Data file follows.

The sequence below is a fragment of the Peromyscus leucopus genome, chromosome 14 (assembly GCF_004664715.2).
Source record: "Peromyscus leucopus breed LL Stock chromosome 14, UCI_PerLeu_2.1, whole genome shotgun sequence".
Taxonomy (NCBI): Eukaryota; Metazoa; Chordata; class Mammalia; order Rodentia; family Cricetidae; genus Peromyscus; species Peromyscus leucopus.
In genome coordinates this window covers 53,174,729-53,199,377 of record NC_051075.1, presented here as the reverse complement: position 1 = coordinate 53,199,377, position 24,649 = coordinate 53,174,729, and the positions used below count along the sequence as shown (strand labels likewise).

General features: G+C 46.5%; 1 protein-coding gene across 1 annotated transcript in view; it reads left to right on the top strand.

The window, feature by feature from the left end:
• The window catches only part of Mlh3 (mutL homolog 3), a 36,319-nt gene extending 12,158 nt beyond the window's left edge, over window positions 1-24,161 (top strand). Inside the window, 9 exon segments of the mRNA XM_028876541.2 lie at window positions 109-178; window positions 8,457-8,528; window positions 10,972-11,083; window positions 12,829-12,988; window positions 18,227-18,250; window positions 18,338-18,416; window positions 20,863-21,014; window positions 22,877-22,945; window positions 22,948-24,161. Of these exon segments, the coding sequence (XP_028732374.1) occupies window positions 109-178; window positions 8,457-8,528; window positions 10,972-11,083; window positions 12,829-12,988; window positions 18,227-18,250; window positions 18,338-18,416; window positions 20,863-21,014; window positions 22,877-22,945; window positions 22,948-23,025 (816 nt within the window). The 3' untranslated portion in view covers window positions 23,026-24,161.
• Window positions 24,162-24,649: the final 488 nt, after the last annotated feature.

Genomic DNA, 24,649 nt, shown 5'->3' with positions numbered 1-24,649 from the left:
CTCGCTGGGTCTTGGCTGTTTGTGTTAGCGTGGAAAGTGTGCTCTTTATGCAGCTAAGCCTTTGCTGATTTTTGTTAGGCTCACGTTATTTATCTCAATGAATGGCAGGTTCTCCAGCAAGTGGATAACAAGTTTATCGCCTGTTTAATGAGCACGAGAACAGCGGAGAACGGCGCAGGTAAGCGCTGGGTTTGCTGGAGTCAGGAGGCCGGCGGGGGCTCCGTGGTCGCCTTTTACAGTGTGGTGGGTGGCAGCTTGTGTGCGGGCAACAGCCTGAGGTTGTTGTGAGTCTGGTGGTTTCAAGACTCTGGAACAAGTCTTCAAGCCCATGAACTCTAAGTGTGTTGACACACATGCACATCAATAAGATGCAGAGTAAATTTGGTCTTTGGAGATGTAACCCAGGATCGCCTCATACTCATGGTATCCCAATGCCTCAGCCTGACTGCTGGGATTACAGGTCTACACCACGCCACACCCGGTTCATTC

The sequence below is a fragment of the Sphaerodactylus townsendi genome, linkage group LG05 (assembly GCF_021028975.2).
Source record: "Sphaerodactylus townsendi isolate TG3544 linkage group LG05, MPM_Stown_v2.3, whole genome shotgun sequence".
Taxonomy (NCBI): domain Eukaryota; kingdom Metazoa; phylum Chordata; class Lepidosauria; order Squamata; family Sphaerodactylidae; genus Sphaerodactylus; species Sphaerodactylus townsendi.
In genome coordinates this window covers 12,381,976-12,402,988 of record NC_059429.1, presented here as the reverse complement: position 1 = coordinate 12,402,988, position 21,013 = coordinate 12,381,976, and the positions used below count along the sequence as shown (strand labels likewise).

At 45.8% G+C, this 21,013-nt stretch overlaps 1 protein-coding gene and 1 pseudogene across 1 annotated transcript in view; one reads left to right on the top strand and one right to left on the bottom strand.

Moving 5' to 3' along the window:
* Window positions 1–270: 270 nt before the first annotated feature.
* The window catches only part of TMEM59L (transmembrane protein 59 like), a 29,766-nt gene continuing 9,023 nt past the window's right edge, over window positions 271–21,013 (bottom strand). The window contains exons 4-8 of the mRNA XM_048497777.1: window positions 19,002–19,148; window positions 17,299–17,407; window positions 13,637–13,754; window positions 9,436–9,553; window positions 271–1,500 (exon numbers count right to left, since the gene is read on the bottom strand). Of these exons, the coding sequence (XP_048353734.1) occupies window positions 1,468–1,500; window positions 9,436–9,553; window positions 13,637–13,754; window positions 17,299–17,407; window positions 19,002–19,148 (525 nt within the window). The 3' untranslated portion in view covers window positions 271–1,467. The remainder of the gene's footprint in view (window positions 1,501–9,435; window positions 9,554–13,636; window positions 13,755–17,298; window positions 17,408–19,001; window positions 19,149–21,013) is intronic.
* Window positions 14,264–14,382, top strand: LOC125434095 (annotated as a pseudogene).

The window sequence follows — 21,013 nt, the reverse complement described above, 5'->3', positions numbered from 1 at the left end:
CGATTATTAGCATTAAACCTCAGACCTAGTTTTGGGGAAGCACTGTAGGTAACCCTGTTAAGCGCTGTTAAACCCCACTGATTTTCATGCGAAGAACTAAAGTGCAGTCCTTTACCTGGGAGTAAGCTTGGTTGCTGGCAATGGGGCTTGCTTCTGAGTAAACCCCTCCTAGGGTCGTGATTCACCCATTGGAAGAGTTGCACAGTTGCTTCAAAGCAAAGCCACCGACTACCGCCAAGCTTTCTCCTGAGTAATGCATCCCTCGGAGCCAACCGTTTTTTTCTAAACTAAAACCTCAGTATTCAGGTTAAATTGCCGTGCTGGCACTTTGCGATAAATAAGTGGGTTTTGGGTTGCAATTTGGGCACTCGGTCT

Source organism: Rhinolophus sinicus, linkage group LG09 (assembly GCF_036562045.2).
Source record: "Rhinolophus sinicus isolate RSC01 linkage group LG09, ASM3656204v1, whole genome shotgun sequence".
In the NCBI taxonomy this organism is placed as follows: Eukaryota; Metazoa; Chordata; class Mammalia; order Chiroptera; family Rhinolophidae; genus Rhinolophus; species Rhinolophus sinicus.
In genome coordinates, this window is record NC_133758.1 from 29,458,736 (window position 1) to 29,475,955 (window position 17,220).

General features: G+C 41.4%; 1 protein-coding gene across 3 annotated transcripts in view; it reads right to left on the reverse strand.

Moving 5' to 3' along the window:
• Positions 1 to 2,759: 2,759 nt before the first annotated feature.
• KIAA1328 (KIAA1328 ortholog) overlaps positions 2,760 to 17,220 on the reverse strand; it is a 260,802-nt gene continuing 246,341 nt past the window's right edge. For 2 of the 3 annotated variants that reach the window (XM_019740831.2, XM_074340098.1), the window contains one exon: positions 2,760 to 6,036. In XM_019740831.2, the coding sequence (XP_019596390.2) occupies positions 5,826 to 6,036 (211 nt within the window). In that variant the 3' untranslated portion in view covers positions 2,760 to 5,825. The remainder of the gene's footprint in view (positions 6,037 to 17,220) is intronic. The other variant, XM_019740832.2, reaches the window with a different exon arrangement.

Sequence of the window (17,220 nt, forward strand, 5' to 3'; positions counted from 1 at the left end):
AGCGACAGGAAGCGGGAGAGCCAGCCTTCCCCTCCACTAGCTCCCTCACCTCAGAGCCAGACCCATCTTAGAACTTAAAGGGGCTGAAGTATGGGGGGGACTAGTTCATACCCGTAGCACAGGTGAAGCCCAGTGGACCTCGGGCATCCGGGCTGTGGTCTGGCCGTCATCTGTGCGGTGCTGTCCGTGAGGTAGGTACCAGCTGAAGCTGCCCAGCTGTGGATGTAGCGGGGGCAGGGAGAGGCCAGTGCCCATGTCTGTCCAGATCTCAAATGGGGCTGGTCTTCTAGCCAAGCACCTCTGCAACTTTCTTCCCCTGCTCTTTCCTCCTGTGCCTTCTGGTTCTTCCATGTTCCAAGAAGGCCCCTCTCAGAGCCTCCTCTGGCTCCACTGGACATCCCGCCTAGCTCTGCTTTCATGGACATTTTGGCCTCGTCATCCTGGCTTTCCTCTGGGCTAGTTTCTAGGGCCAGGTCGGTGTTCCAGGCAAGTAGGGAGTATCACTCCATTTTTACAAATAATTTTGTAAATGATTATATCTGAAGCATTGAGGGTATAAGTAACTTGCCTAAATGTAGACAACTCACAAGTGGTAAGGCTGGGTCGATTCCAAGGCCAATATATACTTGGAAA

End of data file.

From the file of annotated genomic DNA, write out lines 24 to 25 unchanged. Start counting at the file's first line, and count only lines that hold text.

In the NCBI taxonomy this organism is placed as follows: Eukaryota; Metazoa; Chordata; class Mammalia; order Chiroptera; family Rhinolophidae; genus Rhinolophus; species Rhinolophus sinicus.
In genome coordinates, this window is record NC_133758.1 from 29,458,736 (window position 1) to 29,475,955 (window position 17,220).